Historically speaking, doodling hasn’t exactly meant a whole lot to the general population. It’s only in very recent years that we have started paying attention to doodles, and especially why we doodle and what they mean. Of course, with anything related to why we do anything, there is room for interpretation. That doesn’t mean, though, that it’s not a valid thing to pursue, or that we won’t get any valuable insight from the interpretations. If you’re so inclined to doodle, or would like to start doodling more, here are 5 reasons why you should doodle:
If you’re having a stressful day at work, or you’re annoyed by the fourth phone call that you’ve had to take today, doodling can be an excellent way to blow off some steam while still getting work done. It is also very visually appealing, and things that make our eyeballs happy tend to put us in a better mood. Depending on the type of doodler you are, it can be downright entertaining to see what you’ve come up with by the end of your work day.
Even if you’re in a boring profits meeting, or you have to listen to your boss drone on and on about new Human Resources policies, you can doodle and generate brain activity. Doodling keeps the creative part of your brain engaged with the logical part of your brain, and help you connect external stimuli to what you’re creating on the page. So next time you’re trying to recall what your boss said at the meeting, but you were doodling, try to think about what you were doodling and see if you can hear what your boss was saying as you visualize yourself re-drawing the doodle. It’s pretty freaky when this works!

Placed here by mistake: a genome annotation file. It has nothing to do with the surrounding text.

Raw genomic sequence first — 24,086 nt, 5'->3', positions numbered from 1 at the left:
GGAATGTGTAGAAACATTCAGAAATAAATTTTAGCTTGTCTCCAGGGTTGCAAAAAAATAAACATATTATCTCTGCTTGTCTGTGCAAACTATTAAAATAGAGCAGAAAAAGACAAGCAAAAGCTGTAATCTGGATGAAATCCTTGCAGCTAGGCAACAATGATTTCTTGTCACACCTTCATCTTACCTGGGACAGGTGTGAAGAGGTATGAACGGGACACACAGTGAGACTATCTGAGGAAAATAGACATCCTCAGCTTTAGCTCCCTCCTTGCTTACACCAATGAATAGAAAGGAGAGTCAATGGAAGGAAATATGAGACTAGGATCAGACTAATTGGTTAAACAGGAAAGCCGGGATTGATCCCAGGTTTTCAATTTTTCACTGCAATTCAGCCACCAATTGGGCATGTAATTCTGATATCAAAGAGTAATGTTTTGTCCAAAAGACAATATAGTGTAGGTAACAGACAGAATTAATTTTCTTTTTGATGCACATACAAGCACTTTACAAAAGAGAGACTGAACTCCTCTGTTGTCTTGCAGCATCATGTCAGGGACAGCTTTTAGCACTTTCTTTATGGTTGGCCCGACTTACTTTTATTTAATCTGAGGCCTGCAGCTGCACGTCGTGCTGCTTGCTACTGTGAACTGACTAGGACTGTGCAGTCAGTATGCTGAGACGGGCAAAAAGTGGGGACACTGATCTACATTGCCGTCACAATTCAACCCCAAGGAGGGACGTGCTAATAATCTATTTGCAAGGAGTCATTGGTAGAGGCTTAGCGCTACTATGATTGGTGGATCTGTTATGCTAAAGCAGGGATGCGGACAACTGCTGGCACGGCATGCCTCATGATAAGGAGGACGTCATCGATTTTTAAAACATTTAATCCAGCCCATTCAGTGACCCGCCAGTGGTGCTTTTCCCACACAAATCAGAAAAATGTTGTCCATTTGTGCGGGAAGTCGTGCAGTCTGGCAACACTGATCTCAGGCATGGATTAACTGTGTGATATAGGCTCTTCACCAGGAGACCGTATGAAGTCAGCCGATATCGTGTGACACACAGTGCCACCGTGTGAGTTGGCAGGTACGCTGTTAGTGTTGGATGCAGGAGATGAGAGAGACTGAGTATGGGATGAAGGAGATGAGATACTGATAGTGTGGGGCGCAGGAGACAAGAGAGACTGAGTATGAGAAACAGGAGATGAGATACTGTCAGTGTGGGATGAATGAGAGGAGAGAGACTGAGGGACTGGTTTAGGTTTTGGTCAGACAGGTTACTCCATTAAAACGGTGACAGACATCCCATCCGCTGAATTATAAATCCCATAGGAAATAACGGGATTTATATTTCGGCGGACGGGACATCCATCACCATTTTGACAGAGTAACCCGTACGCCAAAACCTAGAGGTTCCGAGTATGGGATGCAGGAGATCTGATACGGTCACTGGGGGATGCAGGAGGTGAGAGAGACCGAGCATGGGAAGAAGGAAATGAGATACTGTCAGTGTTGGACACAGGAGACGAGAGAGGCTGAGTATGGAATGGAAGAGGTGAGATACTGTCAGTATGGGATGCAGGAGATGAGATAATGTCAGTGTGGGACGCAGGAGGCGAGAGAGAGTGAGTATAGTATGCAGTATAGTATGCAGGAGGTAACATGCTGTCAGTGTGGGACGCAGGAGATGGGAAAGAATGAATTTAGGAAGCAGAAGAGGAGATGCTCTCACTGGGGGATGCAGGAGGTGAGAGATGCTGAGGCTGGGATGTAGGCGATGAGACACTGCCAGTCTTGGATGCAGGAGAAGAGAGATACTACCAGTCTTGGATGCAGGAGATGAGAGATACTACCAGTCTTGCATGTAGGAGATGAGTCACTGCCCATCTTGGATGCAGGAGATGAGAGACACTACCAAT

As mentioned above, people can actually recall information by looking at or mentally re-drawing their doodles, but many people create doodles to connect what they’re hearing to what they’re writing. If you use boxes, arrows, and other linear objects, odds are your brain is trying to connect dots that you’re hearing or learning. This is a great way for many people to organize their notes and thoughts, and even find solutions to complex problems. This is why so many organizations are encouraging doodles and visualizations of problems and discussions, so that people’s’ brains can make connections.
Just kidding, but not really. You never know, so why not start saving your doodles?
Putting your thoughts (or visual thoughts) down on paper is one of the best ways to remember them later. Many people struggle to recall information when they don’t see it or write it themselves, and doodling is a great way to make information “yours.” It’s also a great way to spice up boring reports, entertain others who see your paper, and put your mark on the world.